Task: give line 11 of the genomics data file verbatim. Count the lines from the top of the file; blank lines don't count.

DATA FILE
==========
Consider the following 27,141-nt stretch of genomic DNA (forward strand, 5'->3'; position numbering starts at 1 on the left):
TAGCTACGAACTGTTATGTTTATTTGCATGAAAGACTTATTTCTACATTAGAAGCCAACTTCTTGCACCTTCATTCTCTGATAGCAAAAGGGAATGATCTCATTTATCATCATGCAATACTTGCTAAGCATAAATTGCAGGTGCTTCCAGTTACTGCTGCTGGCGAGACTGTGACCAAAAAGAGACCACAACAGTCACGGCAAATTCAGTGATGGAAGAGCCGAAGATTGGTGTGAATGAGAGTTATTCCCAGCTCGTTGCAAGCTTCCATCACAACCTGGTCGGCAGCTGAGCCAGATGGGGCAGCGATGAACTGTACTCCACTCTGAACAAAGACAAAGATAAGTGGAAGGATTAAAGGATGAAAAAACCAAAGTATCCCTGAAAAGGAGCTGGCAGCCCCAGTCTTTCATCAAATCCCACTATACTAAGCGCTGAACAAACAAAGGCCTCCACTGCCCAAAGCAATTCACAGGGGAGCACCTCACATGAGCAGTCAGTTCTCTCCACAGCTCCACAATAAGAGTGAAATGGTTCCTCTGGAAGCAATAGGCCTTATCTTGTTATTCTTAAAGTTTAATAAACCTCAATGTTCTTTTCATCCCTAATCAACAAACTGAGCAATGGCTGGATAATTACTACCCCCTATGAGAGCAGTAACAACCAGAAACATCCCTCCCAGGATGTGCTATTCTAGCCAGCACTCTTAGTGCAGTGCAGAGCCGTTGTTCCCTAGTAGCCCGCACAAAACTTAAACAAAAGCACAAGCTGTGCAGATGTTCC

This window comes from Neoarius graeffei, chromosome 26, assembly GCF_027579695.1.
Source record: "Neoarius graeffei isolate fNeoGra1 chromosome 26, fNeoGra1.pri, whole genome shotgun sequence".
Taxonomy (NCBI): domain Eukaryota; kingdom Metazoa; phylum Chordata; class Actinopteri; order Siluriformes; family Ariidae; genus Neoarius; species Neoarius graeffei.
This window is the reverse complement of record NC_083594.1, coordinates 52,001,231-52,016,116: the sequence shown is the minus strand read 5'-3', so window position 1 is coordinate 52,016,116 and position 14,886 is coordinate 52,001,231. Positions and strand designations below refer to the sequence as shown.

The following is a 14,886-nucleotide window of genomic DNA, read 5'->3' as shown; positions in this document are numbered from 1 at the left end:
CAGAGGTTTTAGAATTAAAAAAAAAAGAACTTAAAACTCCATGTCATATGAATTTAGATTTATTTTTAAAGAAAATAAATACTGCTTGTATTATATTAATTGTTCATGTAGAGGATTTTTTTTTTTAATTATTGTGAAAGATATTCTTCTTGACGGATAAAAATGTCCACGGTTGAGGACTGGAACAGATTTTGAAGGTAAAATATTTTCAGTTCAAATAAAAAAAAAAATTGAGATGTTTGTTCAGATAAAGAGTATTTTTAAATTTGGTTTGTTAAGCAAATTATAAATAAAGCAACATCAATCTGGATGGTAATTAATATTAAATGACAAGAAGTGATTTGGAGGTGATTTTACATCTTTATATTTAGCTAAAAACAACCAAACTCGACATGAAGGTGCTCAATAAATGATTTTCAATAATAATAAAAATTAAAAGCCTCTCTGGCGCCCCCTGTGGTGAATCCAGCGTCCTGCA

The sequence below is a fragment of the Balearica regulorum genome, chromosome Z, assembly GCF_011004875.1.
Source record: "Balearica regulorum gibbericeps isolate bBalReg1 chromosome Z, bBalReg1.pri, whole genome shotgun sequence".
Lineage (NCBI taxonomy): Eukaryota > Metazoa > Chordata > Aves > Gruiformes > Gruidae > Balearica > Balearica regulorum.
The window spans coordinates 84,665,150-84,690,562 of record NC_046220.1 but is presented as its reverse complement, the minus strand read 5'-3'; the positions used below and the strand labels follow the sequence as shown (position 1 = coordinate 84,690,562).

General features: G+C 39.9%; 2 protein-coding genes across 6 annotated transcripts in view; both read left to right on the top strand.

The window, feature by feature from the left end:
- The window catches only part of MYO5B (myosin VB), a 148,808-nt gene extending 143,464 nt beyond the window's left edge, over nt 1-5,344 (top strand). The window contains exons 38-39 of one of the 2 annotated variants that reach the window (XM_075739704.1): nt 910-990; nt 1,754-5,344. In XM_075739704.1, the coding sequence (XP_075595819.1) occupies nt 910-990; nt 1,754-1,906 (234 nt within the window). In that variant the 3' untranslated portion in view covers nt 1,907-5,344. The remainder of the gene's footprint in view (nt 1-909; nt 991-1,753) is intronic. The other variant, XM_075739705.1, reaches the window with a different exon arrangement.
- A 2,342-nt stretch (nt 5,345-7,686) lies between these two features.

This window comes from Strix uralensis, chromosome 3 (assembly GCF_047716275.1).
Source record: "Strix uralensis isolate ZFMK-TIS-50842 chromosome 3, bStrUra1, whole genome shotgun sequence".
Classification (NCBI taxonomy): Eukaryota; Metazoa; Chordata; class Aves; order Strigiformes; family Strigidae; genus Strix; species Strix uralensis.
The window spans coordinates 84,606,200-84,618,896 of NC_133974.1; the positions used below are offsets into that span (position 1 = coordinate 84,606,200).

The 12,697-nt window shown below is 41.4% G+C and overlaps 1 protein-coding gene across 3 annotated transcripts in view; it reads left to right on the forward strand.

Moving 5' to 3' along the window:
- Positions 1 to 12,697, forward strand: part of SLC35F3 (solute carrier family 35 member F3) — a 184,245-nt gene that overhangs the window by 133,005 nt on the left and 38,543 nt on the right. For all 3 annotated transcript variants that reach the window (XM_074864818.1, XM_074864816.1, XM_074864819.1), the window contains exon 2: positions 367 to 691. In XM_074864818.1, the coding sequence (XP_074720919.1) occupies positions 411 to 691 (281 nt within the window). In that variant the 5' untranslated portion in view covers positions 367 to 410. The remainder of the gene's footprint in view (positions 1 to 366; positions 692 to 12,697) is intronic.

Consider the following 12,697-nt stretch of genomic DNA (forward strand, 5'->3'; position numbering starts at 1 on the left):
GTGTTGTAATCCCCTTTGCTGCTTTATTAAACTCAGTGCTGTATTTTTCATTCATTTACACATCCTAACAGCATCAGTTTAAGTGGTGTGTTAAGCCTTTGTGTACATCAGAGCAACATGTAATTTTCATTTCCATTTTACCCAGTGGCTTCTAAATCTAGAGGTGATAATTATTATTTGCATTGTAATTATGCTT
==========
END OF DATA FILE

Lineage (NCBI taxonomy): Eukaryota > Metazoa > Chordata > Aves > Gruiformes > Gruidae > Balearica > Balearica regulorum.